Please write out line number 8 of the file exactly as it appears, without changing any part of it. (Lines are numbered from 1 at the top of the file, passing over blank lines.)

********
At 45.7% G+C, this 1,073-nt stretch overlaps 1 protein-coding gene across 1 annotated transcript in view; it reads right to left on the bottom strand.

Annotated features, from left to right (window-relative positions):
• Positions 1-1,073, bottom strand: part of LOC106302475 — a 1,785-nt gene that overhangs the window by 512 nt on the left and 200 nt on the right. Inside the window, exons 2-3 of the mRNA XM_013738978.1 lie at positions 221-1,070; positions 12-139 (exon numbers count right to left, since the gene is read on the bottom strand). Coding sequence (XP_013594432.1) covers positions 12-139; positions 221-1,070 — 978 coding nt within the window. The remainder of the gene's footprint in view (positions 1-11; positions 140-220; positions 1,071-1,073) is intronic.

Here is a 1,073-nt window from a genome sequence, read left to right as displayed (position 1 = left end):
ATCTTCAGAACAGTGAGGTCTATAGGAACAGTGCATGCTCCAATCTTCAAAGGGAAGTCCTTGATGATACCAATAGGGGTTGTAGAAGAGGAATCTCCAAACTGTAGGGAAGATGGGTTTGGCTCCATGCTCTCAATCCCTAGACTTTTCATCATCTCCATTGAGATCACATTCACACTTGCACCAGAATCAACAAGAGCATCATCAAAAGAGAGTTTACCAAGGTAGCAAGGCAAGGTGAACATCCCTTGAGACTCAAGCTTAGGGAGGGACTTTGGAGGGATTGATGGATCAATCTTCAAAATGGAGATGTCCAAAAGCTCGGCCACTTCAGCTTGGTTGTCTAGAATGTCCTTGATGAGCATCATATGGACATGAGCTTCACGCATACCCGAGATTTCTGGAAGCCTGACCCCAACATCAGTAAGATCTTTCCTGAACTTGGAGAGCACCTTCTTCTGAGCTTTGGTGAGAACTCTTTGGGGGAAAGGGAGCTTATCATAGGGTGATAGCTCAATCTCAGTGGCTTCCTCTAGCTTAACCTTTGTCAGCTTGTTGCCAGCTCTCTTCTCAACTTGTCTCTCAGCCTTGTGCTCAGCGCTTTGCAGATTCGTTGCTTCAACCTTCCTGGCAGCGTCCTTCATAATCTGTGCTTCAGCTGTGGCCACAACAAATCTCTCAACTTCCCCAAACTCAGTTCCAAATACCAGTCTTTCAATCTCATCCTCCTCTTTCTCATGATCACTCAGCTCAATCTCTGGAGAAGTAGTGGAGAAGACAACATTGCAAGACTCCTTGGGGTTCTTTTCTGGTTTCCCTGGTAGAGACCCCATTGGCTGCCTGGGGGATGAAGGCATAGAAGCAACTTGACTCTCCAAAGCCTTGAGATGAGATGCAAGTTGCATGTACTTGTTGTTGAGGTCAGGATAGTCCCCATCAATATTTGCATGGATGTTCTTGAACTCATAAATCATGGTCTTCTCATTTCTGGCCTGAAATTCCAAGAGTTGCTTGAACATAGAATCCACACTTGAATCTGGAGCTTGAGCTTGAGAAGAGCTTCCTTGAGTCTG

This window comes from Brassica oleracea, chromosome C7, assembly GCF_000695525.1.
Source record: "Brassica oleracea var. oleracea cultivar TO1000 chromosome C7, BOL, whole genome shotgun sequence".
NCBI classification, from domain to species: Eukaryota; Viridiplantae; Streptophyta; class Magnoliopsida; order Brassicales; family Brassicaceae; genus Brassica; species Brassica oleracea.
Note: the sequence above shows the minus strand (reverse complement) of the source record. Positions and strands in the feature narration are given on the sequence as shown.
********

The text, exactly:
NCBI classification, from domain to species: Eukaryota; Viridiplantae; Streptophyta; class Magnoliopsida; order Brassicales; family Brassicaceae; genus Brassica; species Brassica oleracea.